‘Close follow-up’ needed after nucleos(t)ide analog cessation
medwireNews: An analysis of patients with chronic hepatitis B virus (HBV) infection who relapsed after withdrawal of nucleos(t)ide analog therapy, despite meeting stringent cessation criteria, highlights the importance of monitoring for at least 3 years after stopping treatment.
Of 223 patients who discontinued oral antiviral therapy after meeting cessation criteria outlined in the 2008 Asian Pacific Association for the Study of the Liver guidelines, 87 experienced viral relapse, defined as serum HBV DNA levels higher than 104 copies/mL in two consecutive assessments at least 2 weeks apart, and were included in the current study.
Thirty-eight of the relapsed patients were positive for hepatitis B virus e antigen (HBeAg), whereas the remaining 49 were HBeAg-negative.
Just under half of the patients in each group had an early relapse, defined as viral relapse within 3 months of antiviral cessation, at 44.7% and 44.9% of the HBeAg-positive and HBeAg-negative patients, respectively.
But for HBeAg-positive participants, the large majority (89.5%) of relapses occurred within 4 years of treatment withdrawal, while 91.8% of HBeAg-negative patients relapsed within 3 years.
Therefore, the researchers propose that a minimum of 4 and 3 years of “close follow-up” is necessary for HBeAg-positive and HBeAg-negative patients, respectively, who need to discontinue treatment before achieving hepatitis B surface antigen seroclearance.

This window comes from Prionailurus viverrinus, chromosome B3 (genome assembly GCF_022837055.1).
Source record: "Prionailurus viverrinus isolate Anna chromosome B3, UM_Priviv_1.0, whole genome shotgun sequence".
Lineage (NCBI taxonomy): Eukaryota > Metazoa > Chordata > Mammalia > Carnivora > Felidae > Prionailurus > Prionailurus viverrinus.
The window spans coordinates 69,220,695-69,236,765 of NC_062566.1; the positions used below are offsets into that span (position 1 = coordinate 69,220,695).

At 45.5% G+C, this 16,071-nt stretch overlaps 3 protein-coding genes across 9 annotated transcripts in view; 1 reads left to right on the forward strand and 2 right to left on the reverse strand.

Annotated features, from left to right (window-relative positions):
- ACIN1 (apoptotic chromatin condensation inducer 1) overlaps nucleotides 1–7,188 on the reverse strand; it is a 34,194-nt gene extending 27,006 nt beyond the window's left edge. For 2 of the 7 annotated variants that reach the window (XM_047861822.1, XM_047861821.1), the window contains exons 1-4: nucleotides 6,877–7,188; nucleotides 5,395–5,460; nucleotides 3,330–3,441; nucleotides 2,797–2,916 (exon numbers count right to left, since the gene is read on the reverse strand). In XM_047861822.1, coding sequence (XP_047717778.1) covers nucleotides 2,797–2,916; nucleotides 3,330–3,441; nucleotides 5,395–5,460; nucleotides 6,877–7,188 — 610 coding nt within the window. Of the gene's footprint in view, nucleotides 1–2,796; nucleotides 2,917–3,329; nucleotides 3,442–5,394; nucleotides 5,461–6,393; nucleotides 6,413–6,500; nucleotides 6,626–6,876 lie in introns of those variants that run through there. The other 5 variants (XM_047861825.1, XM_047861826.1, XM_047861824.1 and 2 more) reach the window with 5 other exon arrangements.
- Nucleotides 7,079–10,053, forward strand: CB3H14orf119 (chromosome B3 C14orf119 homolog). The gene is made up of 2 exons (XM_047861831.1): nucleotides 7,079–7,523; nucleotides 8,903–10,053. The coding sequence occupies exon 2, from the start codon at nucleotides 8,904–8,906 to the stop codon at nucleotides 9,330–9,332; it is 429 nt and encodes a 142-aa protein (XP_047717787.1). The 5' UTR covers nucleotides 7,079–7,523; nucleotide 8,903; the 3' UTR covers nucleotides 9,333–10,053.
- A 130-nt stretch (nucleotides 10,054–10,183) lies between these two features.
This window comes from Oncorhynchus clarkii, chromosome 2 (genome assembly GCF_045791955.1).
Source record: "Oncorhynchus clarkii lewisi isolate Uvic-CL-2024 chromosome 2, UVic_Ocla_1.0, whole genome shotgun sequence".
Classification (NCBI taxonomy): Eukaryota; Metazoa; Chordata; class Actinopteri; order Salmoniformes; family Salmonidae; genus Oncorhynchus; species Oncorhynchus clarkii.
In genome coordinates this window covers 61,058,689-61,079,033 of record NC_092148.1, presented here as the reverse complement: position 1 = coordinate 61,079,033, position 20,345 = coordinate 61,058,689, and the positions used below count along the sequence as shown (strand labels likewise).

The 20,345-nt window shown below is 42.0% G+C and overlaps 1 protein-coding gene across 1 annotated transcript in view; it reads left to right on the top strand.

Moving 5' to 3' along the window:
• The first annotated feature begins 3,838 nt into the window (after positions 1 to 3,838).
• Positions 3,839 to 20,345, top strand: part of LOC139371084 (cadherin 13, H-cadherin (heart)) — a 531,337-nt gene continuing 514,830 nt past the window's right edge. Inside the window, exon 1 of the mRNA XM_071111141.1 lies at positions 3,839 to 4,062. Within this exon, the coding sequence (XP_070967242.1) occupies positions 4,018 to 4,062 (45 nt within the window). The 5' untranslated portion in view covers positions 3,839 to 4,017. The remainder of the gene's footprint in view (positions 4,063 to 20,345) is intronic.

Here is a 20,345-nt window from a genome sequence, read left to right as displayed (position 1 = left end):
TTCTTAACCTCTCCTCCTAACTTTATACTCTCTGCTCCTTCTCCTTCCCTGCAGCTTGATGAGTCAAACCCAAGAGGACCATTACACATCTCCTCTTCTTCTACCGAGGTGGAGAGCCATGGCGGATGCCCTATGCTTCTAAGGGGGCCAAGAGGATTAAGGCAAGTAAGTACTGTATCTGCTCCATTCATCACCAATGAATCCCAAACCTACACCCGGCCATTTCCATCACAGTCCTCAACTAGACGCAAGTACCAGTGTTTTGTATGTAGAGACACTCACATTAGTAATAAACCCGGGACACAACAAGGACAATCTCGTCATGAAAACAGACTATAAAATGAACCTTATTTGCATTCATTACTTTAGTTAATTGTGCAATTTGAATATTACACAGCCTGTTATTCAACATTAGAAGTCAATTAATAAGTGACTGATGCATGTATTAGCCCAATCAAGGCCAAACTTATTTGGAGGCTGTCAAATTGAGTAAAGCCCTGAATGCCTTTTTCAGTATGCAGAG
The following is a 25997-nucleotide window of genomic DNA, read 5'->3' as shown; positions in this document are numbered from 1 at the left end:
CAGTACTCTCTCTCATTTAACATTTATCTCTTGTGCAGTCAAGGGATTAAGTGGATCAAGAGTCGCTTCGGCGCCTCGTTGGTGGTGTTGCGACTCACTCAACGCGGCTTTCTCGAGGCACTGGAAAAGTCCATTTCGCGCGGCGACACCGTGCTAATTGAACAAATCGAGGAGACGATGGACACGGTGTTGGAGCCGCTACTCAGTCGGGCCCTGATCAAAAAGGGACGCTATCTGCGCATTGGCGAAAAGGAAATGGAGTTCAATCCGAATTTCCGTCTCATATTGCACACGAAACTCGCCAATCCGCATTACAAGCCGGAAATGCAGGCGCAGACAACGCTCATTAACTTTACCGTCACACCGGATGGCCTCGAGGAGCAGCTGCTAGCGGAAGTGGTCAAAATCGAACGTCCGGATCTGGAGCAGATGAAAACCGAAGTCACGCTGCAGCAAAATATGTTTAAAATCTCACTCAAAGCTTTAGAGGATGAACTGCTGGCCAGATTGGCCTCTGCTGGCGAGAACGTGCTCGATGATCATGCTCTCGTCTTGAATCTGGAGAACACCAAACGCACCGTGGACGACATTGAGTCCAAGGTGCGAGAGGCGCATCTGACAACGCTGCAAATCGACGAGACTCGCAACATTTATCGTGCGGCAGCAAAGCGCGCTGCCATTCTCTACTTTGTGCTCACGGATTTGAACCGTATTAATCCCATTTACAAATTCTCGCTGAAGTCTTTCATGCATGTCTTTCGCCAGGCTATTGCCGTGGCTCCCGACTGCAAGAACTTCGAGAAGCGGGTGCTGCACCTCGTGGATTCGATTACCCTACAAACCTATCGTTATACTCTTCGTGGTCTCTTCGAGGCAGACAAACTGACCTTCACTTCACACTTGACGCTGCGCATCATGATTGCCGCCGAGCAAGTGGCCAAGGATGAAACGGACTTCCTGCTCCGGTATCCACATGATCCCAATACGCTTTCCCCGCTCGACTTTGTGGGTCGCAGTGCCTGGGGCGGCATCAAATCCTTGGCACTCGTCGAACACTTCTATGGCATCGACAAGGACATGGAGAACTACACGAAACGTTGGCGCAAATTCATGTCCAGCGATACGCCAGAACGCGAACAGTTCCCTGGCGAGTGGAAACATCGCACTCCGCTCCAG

Multivariate analysis showed that the only significant predictor of an early relapse was time to undetectable HBV DNA, with a longer interval increasing the likelihood of relapse by 1.3 times (p=0.039). Time to undetectable HBV DNA could distinguish early and late relapsers with an accuracy of 63.5%.
Lei Wang (Second Hospital of Shandong University, Jinan, China) and team, therefore, recommend that “[p]atients with longer times to undetectable HBV DNA should receive more attention in the early stages after cessation.”
They also found that 15.8% of HBeAg-positive individuals and 22.4% of those negative for HBeAg had peak alanine aminotransferase (ALT) levels 10 times the upper limit of normal after relapse.
“Although no cirrhotic patients were included in our study and no cases of hepatic [decompensation] or liver failure were found, the high level of ALT still warrants close monitoring and timely intervention,” the team concludes in Hepatology Research.
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